May 28 2020
Jaipal Reddy to visit RIL
18 February 2012

Jaipal Reddy to visit RIL D6 block following sharp decline in output

Oil minister Jaipal Reddy will visit the D6 block of Reliance Industries to familiarise himself with the situation following a sharp decline in output from India's biggest gas field, government officials said on Friday.

"He wants to understand the situation on the ground and talk to the people involved with the project," an oil ministry official said.

The minister's visit is significant as the government has faced criticism from the Comptroller and Auditor General for the oil ministry's handling of the block while customers are stranded with huge investments but have no natural gas for their plants. Reliance Industries has issued arbitration proceedings against possible moves to penalise it for the fall in output.

The government is concerned about the continuing fall in gas output, which has forced customers to import costly LNG. Oil ministry officials say Reliance Industries had written to the government that gas output from its D6 block was expected to drop by about 40% to 22.60 million standard cubic meters per day in 2013-14.

"RIL has told the Directorate General of Hydrocarbons that gas production from D6, including MA fields, will be 27.6 mmscmd in 2012-13 and 22.6 mmscmd in 2013-14," said an oil ministry official who did not want to be identified. He said the numbers indicated the estimated average production for the entire fiscal year, not any particular month.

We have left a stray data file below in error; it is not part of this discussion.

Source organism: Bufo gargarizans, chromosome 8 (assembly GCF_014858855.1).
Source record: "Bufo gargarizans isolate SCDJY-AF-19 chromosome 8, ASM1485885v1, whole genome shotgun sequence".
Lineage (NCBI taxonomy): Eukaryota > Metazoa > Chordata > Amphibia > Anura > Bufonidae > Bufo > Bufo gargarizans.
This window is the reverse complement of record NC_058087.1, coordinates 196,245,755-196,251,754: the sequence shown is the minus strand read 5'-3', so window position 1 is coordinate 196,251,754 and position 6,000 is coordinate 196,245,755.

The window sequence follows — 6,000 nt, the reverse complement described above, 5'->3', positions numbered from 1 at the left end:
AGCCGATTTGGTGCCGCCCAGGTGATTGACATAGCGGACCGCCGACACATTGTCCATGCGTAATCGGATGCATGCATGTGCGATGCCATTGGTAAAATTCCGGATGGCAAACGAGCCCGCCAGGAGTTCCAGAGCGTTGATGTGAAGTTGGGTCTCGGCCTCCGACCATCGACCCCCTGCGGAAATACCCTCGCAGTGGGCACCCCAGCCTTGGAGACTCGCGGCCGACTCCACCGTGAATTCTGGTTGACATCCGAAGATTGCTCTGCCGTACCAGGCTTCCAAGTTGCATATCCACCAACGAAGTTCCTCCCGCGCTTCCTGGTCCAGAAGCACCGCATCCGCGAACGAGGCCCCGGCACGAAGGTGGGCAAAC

On Tuesday, a government official had said output from the D6 block would fall to 27 mmscmd in the next two months.

A Reliance Industries source said the company had sent broad projections for output. The D6 field's current output is about 37 mmscmd, out of that 19 mmscmd is supplied to the power sector consumers. The oil ministry official said that if output falls as projected, the government will cut gas supply to power plants to 3-4 mmscmd from the current level of 19 mmscmd if output falls 40%.

Reliance had attributed the decline to geological complexity but the oil ministry blamed the company saying output fell because it drilled fewer wells than what was planned.



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